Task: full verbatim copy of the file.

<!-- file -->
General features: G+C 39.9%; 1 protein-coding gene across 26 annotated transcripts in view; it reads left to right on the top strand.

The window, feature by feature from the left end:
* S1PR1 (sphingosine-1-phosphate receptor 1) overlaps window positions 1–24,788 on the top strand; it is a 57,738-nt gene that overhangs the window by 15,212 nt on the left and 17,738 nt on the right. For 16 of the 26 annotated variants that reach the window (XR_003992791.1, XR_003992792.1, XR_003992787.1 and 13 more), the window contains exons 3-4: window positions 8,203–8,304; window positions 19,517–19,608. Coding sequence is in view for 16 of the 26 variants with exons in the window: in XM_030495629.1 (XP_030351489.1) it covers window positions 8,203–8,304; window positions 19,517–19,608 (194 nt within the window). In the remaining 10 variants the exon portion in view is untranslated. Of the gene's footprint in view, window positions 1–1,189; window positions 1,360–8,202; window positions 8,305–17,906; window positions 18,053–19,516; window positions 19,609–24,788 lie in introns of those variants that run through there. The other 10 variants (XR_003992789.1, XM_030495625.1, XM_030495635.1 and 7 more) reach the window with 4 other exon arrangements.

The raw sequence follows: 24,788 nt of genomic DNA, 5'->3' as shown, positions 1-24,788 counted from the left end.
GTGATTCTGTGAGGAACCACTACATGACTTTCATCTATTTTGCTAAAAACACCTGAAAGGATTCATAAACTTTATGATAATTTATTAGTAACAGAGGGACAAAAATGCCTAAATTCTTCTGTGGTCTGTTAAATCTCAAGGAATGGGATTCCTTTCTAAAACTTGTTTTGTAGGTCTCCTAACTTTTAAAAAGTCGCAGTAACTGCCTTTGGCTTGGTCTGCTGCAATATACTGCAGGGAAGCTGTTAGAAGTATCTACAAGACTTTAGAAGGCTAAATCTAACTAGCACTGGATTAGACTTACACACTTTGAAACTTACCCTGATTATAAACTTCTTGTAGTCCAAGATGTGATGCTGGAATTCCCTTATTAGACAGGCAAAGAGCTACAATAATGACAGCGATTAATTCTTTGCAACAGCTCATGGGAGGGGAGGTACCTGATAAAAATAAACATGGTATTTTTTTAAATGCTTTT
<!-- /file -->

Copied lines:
General features: G+C 39.9%; 1 protein-coding gene across 26 annotated transcripts in view; it reads left to right on the top strand.

The window, feature by feature from the left end:
* S1PR1 (sphingosine-1-phosphate receptor 1) overlaps window positions 1–24,788 on the top strand; it is a 57,738-nt gene that overhangs the window by 15,212 nt on the left and 17,738 nt on the right. For 16 of the 26 annotated variants that reach the window (XR_003992791.1, XR_003992792.1, XR_003992787.1 and 13 more), the window contains exons 3-4: window positions 8,203–8,304; window positions 19,517–19,608. Coding sequence is in view for 16 of the 26 variants with exons in the window: in XM_030495629.1 (XP_030351489.1) it covers window positions 8,203–8,304; window positions 19,517–19,608 (194 nt within the window). In the remaining 10 variants the exon portion in view is untranslated. Of the gene's footprint in view, window positions 1–1,189; window positions 1,360–8,202; window positions 8,305–17,906; window positions 18,053–19,516; window positions 19,609–24,788 lie in introns of those variants that run through there. The other 10 variants (XR_003992789.1, XM_030495625.1, XM_030495635.1 and 7 more) reach the window with 4 other exon arrangements.

The raw sequence follows: 24,788 nt of genomic DNA, 5'->3' as shown, positions 1-24,788 counted from the left end.
GTGATTCTGTGAGGAACCACTACATGACTTTCATCTATTTTGCTAAAAACACCTGAAAGGATTCATAAACTTTATGATAATTTATTAGTAACAGAGGGACAAAAATGCCTAAATTCTTCTGTGGTCTGTTAAATCTCAAGGAATGGGATTCCTTTCTAAAACTTGTTTTGTAGGTCTCCTAACTTTTAAAAAGTCGCAGTAACTGCCTTTGGCTTGGTCTGCTGCAATATACTGCAGGGAAGCTGTTAGAAGTATCTACAAGACTTTAGAAGGCTAAATCTAACTAGCACTGGATTAGACTTACACACTTTGAAACTTACCCTGATTATAAACTTCTTGTAGTCCAAGATGTGATGCTGGAATTCCCTTATTAGACAGGCAAAGAGCTACAATAATGACAGCGATTAATTCTTTGCAACAGCTCATGGGAGGGGAGGTACCTGATAAAAATAAACATGGTATTTTTTTAAATGCTTTT